Letter To Birmingham Jail: The African-American Civil Rights Movement

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“Let us all hope that the dark clouds of racial prejudice will soon pass away and the deep fog of misunderstanding will be lifted from our fear-drenched communities, and in some not too distant tomorrow the radiant stars of love and brotherhood will shine over our great nation with all their scintillating beauty.” Fortunately, King’s and other people’s hope was completed but it wasn’t an easy task to do. During the time King was writing the “Letter from Birmingham Jail”, the African-American Civil Rights Movement was proceeding. Men and Women were protesting for the equal rights of “colored people”, to overcome racial injustice in the USA and Martin Luther King Jr. was a major part of it. He was one of the main leaders of this movement; this…show more content…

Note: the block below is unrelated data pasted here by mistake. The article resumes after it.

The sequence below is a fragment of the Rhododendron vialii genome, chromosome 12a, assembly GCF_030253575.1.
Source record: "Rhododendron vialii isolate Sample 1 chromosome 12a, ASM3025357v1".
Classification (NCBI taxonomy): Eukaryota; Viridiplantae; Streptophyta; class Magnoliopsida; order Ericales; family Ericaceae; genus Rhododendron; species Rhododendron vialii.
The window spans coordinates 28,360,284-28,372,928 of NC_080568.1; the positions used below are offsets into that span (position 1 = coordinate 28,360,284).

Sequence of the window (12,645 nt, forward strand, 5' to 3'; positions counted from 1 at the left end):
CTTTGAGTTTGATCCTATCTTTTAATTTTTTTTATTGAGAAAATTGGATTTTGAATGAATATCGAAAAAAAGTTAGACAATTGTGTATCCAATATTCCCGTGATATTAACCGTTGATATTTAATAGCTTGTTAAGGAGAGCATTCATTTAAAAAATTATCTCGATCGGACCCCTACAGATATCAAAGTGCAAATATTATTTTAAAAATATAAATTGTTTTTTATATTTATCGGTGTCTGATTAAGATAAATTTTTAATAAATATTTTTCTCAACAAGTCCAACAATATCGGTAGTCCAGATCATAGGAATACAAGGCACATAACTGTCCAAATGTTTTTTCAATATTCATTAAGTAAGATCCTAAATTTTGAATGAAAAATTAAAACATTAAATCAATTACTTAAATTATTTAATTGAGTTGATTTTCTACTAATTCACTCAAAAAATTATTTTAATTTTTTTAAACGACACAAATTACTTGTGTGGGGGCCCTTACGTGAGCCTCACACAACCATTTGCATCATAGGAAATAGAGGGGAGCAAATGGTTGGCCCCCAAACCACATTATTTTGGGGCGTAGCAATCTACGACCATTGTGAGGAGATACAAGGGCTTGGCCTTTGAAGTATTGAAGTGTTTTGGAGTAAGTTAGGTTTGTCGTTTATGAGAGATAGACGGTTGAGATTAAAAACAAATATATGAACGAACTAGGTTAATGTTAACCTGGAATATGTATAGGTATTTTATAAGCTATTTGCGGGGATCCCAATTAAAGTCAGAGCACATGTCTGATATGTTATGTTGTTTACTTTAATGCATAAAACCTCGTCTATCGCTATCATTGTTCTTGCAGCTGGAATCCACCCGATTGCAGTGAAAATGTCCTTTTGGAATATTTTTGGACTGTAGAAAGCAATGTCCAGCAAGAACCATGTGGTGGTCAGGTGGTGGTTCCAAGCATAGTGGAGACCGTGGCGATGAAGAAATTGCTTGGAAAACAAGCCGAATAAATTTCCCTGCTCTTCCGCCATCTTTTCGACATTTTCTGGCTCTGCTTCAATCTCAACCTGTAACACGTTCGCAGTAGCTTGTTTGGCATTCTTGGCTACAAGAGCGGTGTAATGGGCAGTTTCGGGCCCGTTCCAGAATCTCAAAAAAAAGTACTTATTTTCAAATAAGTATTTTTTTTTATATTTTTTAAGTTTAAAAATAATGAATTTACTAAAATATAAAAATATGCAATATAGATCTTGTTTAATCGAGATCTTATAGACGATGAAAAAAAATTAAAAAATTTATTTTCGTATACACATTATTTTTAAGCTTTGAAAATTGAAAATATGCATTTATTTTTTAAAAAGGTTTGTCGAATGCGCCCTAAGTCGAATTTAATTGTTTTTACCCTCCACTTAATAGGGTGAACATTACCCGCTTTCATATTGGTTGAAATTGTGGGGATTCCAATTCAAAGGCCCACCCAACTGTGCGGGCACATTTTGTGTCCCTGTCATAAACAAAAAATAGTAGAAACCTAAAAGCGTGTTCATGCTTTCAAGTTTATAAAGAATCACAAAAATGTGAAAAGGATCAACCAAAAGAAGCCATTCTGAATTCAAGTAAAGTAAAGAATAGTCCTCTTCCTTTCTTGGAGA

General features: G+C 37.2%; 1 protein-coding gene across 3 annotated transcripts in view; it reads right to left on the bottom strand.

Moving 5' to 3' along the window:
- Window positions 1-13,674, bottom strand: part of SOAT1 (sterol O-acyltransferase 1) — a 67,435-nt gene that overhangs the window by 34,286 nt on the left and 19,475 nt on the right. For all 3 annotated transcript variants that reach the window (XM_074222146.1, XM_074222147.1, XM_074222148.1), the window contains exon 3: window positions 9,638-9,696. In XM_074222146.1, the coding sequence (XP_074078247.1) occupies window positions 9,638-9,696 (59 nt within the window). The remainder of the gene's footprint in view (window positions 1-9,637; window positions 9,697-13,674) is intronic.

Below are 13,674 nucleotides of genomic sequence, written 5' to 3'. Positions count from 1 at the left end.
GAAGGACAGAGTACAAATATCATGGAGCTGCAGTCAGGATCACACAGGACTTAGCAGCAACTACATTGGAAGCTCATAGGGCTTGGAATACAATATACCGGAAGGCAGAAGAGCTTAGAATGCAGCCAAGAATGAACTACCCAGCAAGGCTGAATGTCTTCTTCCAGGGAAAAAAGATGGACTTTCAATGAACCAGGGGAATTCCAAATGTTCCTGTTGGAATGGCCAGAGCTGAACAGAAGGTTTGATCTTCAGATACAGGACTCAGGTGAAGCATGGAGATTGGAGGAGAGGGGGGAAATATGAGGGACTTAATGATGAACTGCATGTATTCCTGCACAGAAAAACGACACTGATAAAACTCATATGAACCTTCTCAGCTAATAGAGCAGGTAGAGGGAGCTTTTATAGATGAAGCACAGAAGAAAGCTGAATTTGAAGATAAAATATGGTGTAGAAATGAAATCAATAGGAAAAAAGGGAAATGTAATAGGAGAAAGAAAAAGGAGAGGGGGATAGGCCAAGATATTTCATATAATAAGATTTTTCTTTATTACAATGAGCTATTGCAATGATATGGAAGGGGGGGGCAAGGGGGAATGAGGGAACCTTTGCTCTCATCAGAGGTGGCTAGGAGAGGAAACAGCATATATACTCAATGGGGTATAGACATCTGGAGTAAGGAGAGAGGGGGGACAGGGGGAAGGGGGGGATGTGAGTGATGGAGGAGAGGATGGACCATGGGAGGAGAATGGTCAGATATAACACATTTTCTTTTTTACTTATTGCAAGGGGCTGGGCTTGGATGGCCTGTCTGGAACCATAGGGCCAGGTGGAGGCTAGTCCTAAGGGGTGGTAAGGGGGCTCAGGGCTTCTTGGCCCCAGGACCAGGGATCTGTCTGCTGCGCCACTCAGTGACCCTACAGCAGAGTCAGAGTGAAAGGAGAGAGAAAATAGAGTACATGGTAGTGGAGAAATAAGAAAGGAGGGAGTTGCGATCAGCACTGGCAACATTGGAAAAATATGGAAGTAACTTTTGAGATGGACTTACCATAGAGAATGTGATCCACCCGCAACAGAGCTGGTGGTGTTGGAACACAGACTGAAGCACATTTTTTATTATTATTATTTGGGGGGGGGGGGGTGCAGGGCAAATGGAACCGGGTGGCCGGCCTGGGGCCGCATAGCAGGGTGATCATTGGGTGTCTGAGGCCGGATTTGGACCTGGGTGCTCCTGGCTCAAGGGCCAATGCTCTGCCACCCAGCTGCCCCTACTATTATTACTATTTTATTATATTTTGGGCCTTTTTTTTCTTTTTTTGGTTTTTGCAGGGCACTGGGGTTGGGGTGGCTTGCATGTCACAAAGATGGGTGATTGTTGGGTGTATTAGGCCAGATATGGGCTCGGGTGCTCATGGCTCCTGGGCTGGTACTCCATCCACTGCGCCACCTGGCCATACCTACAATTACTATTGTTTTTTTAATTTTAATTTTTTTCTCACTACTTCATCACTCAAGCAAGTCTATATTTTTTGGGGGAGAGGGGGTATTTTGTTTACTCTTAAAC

This movement had its roots in the centuries-long efforts of African slaves and their descendants to resist racial oppression and abolish the institution of slavery. Martin Luther King, Jr. was an American Baptist minister, activist, humanitarian, and leader in the African-American Civil Rights Movement, he was one of the main leaders of this movement; the “Letter from Birmingham Jail” he wrote, was from a jail cell because he was given a penalty for parading without a permit. “Letter from Birmingham Jail” is addressed to several clergymen who had written an open letter criticizing the actions of King and the Southern Christian Leadership Conference during their protests in Birmingham. Dr. King tells the clergymen that he was upset about their criticisms, and that he wishes to address their concerns. People can’t decide what race or color they want to be. We should and have to respect every nation and their colors. What if it was the other way around and light colored skin people weren’t accepted? Wouldn’t they fight for their rights too? We should all stand up and fight for what is right. We have to stop discrimination of all kinds because nobody feels happy while being
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